The Hazards of an Occupation - What It Means to be a Writer
I have never dared to call myself a writer in public until now.
I have not yet won a Nobel Prize or even a writing contest; in fact, I earn a living at the moment as a desk rat behind a screen typing out equations and formulas at a corporate company. There is nothing traditionally poetic about my current rhythm of life and the very people who often ask me what I wish to do for a living meet me with either a scorn or a smirk when I speak of being a professional writer.
Writing, as much as reading, is always marginalized to a hobby for most, the reason being that it usually cannot pay for the ever expanding expenses of necessities and luxuries that is the embalmed American way of life. As the admissions and demands of society towards its guests - as there are none who live without the cultural and legal shackles of civilization - grow more profound, so does the pressure to sideline skills that once served as vital distinction between animal and man. To dare to be a writer, then, is to be a countermeasure against a monetary whiplash. To be a writer is to enlighten others to participate in social salvage and give them something to read.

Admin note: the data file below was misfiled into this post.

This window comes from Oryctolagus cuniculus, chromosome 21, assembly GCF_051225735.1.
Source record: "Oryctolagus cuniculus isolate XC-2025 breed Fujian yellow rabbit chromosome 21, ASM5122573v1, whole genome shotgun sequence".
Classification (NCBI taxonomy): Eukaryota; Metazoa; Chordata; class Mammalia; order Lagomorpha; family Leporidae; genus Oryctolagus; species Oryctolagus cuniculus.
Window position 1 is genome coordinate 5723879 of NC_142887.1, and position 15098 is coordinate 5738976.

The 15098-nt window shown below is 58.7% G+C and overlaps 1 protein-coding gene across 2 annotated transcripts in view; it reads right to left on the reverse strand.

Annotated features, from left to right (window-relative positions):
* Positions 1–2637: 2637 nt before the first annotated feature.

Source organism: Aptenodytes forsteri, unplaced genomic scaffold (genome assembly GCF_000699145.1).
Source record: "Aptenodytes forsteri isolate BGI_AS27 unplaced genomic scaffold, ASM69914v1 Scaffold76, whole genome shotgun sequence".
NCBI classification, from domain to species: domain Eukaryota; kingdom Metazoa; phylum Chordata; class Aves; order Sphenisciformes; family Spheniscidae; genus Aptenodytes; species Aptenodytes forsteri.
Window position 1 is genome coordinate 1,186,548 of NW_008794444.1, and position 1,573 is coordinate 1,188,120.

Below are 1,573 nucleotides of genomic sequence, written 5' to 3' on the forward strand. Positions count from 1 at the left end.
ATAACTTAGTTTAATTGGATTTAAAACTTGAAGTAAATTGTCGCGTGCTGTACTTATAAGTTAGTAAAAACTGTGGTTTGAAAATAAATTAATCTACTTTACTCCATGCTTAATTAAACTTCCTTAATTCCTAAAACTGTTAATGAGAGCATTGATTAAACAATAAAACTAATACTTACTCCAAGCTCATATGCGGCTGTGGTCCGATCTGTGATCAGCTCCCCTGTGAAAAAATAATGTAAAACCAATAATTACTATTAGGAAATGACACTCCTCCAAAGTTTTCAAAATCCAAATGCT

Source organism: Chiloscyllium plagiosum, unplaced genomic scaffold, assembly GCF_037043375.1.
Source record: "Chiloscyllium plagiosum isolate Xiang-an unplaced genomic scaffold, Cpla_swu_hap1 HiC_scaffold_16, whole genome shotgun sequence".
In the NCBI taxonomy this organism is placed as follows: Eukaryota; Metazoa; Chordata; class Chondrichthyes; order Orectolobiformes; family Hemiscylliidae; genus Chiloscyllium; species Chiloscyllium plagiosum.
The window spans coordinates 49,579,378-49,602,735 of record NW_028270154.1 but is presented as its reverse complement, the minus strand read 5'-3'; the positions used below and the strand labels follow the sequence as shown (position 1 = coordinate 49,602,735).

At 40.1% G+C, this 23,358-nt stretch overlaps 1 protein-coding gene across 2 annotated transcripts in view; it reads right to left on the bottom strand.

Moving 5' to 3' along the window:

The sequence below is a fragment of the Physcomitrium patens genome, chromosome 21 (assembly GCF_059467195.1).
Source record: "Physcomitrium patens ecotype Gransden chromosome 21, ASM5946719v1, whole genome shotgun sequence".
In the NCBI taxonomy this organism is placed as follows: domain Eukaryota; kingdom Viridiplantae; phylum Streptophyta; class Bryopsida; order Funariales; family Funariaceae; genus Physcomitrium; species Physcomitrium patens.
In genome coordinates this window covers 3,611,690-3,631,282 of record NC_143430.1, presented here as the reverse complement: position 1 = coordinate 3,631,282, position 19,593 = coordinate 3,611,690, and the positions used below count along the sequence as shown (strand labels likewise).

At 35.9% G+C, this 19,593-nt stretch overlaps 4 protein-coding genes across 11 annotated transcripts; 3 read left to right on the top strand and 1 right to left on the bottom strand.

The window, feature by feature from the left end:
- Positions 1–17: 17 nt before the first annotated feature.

To be a professional writer isn't about being able to pay everyday expenses with one set paycheck; it's about having an audience, two cohorts of hobbyists preaching to the choir. As long as you have readers, you are a professional writer. Now go get them.